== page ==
ecdysis

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ec·dy·sis

(ek'di-sis),
Desquamation, sloughing, or molting as a necessary phenomenon to permit growth in arthropods and skin renewal in amphibians and reptiles.
[G. ekdysis, shedding]

ecdysis

(ĕk′dĭ-sĭs)
n. pl. ecdy·ses (-sēz′)
The shedding of an outer integument or layer of skin, as by insects, crustaceans, and snakes; molting.

ecdysis

The shedding of the outer layer of the skin. The term is usually applied to the common process occurring during the development of various insects, such as Ophidia and many of the Arthropoda, but is sometimes used as a synonym for EXFOLIATION in humans.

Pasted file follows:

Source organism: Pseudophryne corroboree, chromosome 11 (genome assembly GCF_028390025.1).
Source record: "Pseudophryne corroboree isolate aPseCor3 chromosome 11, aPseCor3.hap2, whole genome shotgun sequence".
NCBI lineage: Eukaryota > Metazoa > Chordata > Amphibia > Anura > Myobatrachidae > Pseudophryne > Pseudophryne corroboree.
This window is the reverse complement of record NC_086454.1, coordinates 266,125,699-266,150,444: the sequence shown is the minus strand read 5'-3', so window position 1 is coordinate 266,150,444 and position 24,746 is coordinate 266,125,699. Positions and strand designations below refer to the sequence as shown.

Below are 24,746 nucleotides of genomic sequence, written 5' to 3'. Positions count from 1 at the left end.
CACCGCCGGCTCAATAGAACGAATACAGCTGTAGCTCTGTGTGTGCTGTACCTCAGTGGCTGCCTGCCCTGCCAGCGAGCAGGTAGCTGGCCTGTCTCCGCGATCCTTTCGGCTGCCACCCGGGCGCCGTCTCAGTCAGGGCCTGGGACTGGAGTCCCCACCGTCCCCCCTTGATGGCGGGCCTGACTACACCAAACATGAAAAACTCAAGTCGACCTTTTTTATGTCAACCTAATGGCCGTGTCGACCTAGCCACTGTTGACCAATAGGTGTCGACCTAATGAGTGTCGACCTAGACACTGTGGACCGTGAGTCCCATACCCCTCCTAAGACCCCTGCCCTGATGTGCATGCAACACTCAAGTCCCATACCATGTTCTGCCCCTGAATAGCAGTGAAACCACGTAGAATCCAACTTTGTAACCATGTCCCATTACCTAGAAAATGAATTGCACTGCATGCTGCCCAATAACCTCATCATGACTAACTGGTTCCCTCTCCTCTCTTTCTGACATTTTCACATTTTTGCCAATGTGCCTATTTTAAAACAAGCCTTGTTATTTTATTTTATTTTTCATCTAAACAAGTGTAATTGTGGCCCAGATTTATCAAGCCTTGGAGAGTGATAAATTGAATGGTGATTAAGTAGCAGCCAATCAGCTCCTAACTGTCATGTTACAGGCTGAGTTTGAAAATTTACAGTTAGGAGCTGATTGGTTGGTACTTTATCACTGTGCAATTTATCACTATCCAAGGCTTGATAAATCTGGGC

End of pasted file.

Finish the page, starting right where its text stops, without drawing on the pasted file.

ecdysis

the process of moulting the cuticle in insects, usually in the preadult stage. The old cuticle is split and cast off to reveal a new, soft cuticle underneath; the insect increases in size, often by intake of air, and the new cuticle hardens. Each larval stage is referred to as an INSTAR, so that the first instar is terminated by the first ecdysis, the second instar by the second ecdysis. Ecdysis is initiated by the MOULTING HORMONE.

ecdysis

shedding of the external layers of the skin—only the epidermis participates. Is controlled by the endocrine glands. May be complete or incomplete due usually to poor nutrition. Called also exuviate. See also dysecdysis.
References in periodicals archive ?
5 times wider than distance between them; with 4 lobes, 3 of which with a spiracular slit; lobes and slits radiating from ecdysial scar.
Adult beetle length was measured from the center of the ecdysial line on the head to the tip of the abdomen.